Jiro’s presence in Ethiopia has a lot more meaning than just covering events. He professionally helps those around him. “His professionalism is expressed in the selection of cityscape, camera position, organization, and the advising of local photographers with his special skills. His amazing panoramic pictures of the start of each race in Meskel Square are an asset to us in showing the growth of the race and the city over the years. His connection to international media and the global athletics community has added extra value in internationally promoting the race and beautiful Ethiopia,” Dagmawit explains.
Being amongst legends specialized in sports photojournalism, Jiro seems shy to speak on how he became such a success in the industry. Is it just because he is from the country known for cameras? “I do not know, but I have skills and have also been educated as a photographer. As a boy, I was a triple jumper and devoted myself to athletics training. I liked the sport; that is when I tended towards writing articles. And later, I became a photojournalist as well.”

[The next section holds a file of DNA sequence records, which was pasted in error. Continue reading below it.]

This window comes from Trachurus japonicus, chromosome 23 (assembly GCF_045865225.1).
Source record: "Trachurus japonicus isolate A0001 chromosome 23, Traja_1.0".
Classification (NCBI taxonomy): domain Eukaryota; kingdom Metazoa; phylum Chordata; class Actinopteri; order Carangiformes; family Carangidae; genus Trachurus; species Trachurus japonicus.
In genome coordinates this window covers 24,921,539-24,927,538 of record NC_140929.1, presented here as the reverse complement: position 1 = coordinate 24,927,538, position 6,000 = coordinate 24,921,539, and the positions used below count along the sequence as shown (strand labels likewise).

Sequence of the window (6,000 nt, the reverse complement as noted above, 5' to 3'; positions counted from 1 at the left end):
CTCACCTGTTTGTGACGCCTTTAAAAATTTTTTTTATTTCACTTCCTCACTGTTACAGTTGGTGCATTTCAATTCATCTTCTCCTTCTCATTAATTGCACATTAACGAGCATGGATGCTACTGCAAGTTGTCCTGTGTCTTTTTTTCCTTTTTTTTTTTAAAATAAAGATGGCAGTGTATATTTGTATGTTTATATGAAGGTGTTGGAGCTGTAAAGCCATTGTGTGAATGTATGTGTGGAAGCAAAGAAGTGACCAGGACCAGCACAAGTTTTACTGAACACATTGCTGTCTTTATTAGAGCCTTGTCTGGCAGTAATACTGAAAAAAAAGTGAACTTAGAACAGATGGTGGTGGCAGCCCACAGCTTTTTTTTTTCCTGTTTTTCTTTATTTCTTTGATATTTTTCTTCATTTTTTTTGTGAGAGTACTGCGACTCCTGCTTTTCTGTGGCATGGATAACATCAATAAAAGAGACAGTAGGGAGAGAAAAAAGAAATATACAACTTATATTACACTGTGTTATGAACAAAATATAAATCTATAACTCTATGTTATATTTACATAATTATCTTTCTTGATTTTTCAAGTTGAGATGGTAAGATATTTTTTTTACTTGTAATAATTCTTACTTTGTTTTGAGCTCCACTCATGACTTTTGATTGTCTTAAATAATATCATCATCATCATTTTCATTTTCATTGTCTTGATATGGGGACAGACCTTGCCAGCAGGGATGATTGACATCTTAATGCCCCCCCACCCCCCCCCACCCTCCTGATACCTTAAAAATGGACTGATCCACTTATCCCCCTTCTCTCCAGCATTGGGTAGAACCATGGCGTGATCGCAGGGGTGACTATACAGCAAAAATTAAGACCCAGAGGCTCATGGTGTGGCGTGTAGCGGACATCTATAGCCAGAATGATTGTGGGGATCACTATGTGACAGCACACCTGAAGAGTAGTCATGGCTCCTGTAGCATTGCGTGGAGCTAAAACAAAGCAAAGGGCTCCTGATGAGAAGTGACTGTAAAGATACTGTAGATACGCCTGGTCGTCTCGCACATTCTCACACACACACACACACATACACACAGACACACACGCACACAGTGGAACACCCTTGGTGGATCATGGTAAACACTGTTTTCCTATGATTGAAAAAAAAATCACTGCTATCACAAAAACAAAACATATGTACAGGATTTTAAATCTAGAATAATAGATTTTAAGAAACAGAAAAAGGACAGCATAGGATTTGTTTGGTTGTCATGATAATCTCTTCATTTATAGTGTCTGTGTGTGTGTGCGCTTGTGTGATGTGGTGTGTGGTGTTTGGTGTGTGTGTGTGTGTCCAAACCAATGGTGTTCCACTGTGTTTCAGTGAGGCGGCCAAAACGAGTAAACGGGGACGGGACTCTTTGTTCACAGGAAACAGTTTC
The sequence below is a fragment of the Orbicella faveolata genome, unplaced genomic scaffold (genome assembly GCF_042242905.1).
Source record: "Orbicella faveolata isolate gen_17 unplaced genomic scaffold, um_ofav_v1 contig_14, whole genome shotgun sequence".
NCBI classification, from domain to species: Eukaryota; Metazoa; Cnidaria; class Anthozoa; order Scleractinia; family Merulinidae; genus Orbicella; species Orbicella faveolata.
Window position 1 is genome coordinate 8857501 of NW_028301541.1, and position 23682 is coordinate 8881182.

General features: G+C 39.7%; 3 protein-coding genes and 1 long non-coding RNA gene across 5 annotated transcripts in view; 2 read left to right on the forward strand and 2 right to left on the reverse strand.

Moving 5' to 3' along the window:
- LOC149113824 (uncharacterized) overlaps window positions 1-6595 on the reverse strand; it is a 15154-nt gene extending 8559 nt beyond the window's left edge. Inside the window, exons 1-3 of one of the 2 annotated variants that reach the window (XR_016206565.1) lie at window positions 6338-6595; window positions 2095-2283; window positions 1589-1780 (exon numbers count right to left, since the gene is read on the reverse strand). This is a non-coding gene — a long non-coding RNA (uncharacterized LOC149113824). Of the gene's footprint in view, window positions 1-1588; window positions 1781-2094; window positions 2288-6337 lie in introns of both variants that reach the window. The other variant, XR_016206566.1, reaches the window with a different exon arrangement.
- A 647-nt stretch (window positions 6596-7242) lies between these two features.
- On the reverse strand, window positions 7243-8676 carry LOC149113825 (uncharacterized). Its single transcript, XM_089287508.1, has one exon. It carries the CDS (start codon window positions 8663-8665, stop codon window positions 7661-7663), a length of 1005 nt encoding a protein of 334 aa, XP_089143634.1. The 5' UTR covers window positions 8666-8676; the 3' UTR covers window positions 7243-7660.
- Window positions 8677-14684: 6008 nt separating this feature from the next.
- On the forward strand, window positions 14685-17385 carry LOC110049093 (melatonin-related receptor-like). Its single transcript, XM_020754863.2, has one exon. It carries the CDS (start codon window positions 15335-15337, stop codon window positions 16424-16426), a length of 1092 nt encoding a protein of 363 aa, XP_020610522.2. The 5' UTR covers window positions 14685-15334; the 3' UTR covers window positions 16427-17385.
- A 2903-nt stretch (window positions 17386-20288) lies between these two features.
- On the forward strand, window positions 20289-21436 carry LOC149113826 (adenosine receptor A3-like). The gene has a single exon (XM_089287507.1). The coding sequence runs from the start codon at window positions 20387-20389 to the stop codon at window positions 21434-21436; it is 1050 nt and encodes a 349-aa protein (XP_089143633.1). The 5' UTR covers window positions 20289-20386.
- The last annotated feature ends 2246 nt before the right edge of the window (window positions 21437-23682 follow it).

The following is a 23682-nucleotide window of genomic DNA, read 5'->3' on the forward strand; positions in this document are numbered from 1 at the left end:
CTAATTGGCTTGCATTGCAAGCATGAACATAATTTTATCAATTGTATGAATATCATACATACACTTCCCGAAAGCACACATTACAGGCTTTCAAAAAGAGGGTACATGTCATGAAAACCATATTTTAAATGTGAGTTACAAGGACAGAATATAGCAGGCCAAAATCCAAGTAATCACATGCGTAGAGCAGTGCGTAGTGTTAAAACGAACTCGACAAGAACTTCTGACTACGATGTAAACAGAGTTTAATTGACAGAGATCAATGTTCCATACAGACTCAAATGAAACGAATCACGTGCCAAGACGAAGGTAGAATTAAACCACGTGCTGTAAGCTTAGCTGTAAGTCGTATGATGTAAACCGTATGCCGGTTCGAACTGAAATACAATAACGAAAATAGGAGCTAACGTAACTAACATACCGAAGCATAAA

His love for track and field athletics is now as strong as ever. Last month, he was in Tokyo doing his job but is not at his happiest when talking about Ethiopians’ performance in his hometown. Jiro feels that the way in which Ethiopian athletes are being coached should be reviewed. He also seems unimpressed by what he witnessed in his recent visit to Ethiopia, arguing that the construction activity in Addis and its suburbs are not friendly to athletes.
“I always look for reasons to come to Ethiopia. I can stay at Haile’s place as I always want to visit that family. How the kids are growing and how Haile is doing every year is always of interest to me. I always find him with one more new hotel and expanding his business. I think he has got a business talent more than a running talent. He has such a great brain; that man inspires me. His attitude never changes. I can stay for as long as I want to. It is so wonderful to have a friend like that.” EBR
9th Year • September 2021 • No. 100